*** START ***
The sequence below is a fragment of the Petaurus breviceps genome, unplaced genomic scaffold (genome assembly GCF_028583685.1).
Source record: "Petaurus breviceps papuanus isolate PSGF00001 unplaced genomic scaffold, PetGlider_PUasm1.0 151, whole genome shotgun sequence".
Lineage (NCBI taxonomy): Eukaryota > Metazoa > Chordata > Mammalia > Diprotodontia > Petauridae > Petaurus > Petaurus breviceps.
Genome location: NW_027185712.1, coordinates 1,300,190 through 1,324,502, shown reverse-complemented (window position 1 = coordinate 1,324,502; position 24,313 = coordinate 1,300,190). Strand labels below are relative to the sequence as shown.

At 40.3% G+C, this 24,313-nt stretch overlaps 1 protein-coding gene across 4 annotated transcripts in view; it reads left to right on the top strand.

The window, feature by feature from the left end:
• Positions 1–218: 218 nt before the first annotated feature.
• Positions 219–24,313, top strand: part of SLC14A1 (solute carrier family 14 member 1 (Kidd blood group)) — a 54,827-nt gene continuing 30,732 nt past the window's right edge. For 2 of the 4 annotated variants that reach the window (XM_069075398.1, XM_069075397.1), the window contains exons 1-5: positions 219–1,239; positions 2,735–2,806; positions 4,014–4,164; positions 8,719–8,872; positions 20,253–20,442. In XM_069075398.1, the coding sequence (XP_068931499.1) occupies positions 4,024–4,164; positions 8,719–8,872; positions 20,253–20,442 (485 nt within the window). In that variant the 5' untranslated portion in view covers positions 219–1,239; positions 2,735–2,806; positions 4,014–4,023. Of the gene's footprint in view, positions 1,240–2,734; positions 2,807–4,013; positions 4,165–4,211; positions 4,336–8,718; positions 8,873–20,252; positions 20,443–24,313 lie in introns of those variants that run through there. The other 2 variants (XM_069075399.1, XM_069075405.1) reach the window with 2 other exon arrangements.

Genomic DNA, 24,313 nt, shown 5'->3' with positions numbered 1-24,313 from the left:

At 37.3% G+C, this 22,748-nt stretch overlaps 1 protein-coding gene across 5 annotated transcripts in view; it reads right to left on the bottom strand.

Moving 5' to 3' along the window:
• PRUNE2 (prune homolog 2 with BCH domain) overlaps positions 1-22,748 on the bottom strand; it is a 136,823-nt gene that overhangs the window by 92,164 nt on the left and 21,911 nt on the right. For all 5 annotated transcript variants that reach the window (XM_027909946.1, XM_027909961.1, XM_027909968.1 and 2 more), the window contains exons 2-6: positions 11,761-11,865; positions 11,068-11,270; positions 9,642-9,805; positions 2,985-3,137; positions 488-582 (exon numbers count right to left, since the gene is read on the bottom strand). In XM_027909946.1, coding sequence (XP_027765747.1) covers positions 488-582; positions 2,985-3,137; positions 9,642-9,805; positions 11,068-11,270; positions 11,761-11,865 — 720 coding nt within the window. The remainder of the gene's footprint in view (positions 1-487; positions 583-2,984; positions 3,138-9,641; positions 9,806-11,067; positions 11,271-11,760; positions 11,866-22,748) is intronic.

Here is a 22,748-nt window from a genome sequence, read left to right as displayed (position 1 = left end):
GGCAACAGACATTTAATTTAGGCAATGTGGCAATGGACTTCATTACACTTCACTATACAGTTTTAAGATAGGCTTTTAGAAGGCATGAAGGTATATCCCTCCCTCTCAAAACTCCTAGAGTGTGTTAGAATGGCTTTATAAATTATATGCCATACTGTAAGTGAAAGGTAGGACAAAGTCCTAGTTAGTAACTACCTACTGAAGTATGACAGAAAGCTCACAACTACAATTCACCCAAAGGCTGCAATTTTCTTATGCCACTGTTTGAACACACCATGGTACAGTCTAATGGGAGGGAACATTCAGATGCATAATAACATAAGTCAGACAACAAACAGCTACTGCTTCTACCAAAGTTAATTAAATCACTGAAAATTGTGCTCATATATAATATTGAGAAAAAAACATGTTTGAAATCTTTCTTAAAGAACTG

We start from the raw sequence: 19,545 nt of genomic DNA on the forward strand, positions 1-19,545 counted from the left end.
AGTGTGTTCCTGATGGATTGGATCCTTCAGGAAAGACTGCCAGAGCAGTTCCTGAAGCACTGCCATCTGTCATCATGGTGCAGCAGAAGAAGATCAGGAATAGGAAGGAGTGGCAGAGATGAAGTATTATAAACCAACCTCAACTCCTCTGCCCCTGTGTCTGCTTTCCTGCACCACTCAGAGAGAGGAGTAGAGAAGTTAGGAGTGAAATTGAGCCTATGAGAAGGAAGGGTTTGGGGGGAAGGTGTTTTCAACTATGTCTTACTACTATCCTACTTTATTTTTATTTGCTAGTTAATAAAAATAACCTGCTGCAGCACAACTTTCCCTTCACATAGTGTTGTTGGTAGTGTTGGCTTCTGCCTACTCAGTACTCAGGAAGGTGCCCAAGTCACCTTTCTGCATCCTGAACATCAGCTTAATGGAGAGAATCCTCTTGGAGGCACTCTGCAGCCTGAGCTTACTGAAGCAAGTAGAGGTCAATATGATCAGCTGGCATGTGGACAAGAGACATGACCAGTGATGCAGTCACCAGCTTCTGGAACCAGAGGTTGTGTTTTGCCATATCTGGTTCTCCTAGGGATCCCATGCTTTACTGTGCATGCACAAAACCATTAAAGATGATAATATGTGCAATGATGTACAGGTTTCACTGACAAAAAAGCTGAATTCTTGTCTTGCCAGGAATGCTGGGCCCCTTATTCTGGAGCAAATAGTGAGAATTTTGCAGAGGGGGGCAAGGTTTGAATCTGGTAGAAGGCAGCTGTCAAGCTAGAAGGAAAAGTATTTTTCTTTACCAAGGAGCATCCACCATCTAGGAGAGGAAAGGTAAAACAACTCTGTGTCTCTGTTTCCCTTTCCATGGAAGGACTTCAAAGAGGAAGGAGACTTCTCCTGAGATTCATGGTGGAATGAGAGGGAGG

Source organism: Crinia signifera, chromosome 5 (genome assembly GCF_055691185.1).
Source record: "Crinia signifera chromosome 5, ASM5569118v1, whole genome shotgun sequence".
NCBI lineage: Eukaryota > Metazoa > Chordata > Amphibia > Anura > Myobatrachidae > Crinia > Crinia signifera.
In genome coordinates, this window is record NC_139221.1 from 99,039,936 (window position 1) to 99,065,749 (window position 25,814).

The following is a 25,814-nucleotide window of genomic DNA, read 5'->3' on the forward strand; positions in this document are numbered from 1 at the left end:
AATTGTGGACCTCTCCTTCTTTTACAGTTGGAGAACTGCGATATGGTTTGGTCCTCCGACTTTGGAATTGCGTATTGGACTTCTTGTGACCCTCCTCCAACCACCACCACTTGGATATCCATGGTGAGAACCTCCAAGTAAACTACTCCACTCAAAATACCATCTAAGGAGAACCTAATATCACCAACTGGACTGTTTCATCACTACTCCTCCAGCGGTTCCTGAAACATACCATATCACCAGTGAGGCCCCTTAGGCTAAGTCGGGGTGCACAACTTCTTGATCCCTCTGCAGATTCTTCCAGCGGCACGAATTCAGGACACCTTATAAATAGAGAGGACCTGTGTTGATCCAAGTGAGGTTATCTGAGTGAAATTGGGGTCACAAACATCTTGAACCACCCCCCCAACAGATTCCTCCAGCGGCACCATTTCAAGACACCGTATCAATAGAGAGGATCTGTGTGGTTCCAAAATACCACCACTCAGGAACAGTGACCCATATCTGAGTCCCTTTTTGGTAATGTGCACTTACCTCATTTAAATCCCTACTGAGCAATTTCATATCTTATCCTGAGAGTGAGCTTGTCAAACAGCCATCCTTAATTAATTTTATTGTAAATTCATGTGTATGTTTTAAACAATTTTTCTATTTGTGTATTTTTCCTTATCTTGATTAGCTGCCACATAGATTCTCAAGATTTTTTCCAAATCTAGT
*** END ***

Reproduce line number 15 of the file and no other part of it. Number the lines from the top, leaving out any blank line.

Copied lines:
We start from the raw sequence: 19,545 nt of genomic DNA on the forward strand, positions 1-19,545 counted from the left end.